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Star Trek Dis - Season 1 - Episode 09

Star Trek Dis - 1x09 - Into the Forest I Go

Originally Aired: 2017-11-12

Bypassing Starfleet's orders, Lorca uses the U.S.S. Discovery crew's ultimate asset, the ship itself, in an effort to end the war with the Klingons once and for all.

My Rating - 9

Fan Rating Average - 7.73

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- Since It seemed clear that Lorca didn't know there was anyone aboard the ship of the dead who needed rescuing, then if Lorca's intent was to destroy it rather than take it over, why not just beam a bomb onto the ship instead of an away team? Some technobabble about the ship having explosion suppression tech would've been nice here.

- The title of this episode is a reference to a quote by John Muir: "And into the forest I go, to lose my mind and find my soul."
- The writers chose 133 spore jumps as an homage to the Battlestar Galactica episode "33."
- At one point in the episode, Stamets offers to take Culber to see a performance of the opera La bohème. The writers chose that specific opera because the actors Anthony Rapp and Wilson Cruz had both previously performed in a musical called Rent, which is based on La bohème.

Remarkable Scenes
- Tilly idiotically blowing Stamets' cover to Culber.
- Discovery engaging the ship of the dead.
- Burnham discovering Admiral Cornwell still alive while Tyler encounters L'Rell again.
- Burnham revealing herself to Kol to distract him to prevent him from ordering the ship of the dead to go to warp.
- Burnham provoking Kol into a duel.
- Discovery destroying the ship of the dead.

My Review
A fantastic story from start to finish with only minor things to quibble with. The most important thing this episode needed to clarify was just what was going on with L'Rell and Cornwell in the last episode and we thankfully got that clarification. Well, mostly. Was Cornwell really dead? Nope. Did L'Rell intend to deceive Kol and revive her after staging the fight where she killed her? Probably. Did she succeed in deceiving Kol about Cornwell being dead? Unclear. Also unclear is how exactly she managed to revive Cornwell. The most interesting revelation in this episode though was that Tyler was repressing the trauma he experienced from L'Rell's prior torture and that she continues to have some sort of hold over him. At the end of the episode, she says to him, "Do not worry, I will never let them hurt you. Soon..." which strongly implies that she has some kind of plan for him.

Given the conspicuous absence of Voq since L'Rell informed him he would have to sacrifice "everything" in order to go on and then the sudden appearance of Tyler directly afterward who also just so happens to seem to have some deep connection to L'Rell, either there is some kind of connection between Voq and Tyler, or the narrative is deliberately misleading us. We should hope for the former. Even so, unfortunately the exact nature of this connection if it exists is still being withheld both from the audience as well as the characters, a weak narrative choice.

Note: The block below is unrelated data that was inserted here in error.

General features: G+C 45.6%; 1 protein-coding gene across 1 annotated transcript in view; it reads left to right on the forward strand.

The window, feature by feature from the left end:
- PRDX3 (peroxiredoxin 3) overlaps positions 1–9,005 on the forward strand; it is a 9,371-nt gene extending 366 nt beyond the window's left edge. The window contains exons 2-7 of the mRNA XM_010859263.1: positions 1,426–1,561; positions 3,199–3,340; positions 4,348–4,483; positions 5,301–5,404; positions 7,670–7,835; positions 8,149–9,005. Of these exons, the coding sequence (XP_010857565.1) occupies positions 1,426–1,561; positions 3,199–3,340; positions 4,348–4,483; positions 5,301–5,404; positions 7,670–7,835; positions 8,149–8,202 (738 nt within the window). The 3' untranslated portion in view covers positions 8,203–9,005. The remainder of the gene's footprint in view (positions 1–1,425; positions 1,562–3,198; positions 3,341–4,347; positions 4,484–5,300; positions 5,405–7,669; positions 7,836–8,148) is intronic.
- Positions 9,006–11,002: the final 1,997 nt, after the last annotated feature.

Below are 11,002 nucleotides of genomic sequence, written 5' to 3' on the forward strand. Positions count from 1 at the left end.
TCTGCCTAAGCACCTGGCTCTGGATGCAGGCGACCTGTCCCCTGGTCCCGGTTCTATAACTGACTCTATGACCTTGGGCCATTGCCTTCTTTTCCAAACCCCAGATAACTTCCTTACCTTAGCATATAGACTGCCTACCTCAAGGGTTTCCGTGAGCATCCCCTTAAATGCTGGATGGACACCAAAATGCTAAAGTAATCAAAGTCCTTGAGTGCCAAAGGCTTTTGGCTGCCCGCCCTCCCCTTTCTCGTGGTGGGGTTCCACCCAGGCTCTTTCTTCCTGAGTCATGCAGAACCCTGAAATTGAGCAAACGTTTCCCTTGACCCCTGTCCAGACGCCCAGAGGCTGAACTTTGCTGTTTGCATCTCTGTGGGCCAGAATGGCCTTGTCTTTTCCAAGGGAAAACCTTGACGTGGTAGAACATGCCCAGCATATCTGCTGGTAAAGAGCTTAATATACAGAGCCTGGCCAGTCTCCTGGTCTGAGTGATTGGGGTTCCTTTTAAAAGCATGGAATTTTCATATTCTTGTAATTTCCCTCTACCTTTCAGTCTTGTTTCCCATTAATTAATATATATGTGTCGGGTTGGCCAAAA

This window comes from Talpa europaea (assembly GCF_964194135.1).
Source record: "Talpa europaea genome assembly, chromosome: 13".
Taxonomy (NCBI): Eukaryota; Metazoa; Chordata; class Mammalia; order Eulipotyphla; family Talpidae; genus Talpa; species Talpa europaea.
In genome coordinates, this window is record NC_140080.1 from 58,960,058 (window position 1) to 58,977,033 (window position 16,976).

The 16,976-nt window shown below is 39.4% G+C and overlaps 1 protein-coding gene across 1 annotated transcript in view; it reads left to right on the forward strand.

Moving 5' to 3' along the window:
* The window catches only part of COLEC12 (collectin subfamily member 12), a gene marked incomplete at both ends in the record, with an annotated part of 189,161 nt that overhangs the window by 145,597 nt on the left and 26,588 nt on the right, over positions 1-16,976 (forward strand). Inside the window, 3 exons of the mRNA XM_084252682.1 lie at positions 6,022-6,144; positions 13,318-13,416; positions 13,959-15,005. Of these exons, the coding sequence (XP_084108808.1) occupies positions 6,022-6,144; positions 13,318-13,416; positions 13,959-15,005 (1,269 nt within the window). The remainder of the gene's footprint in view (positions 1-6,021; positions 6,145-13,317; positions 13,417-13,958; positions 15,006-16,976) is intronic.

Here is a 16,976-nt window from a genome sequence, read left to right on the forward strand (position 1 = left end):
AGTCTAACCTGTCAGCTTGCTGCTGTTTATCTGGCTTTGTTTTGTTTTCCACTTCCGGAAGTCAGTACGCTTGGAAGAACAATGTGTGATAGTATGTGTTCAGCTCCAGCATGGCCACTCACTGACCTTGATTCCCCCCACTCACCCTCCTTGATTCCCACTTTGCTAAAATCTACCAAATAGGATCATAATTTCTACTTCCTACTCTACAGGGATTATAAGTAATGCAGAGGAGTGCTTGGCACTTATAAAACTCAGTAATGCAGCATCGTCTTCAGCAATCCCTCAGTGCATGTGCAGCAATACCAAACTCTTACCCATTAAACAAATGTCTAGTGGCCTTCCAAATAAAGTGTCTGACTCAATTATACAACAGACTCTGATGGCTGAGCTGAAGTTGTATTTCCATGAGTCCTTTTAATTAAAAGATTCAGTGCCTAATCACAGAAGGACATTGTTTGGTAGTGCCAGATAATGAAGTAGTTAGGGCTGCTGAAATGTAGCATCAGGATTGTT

While we can't know the precise nature of any such connection yet, a reasonable guess would be that Voq was surgically altered to look human and brainwashed into thinking he is Tyler. Tyler is thus just Voq acting as a sleeper agent, waiting to be activated by L'Rell. But if that is the case, Discovery would have done well to learn from how Battlestar Galactica did this. In BSG's pilot, we learned that Boomer was a sleeper agent at the start of the series. This information was withheld from the characters, not from the viewers. That narrative approach would've made the drama in Discovery much more satisfying. Instead, Discovery's approach of hiding this from both the audience and the characters too is just a recipe for cheap surprises down the road rather than great storytelling with true replay value.

Regardless of what ends up happening there, another weak beat in the story was L'Rell's insane luck. Whatever her plan really was aboard the ship of the dead in the previous episode, it failed miserably. Kol saw through her deception and she was imprisoned, presumably with no hope of escape. Sure was handy that Discovery showed up to blow up the ship and then rescued her by accident without at all planning to! If L'Rell really does turn out to be some mastermind sleeper agent puppeteer, she will also simultaneously only survive long enough to activate her sleeper agent due to incredibly dumb luck. There is no way she could've possibly planned to end up aboard the Discovery in this manner. And if all this was planned, subsequent episodes are sure gonna have to do a lot of work to fill in the gaps. Either way that's weak storytelling.

But all that said, this was otherwise a spectacular episode. Discovery battling the ship of the dead was cool. The military tactics leveraging the spore drive were clever and exciting to watch. And Burnham's duel with Kol was even cooler than the space battle! Overall a very satisfying episode that seems to have gotten the story back on track for the most part. The jump-to-the-middle-of-nowhere cliffhanger was a bit anticlimactic after such an otherwise strong episode though.

The following are comments submitted by my readers.

  • From Matthew on 2017-11-15 at 2:25pm:
    I am feeling much better after this one - it's starting to come together, after a rather abrupt start.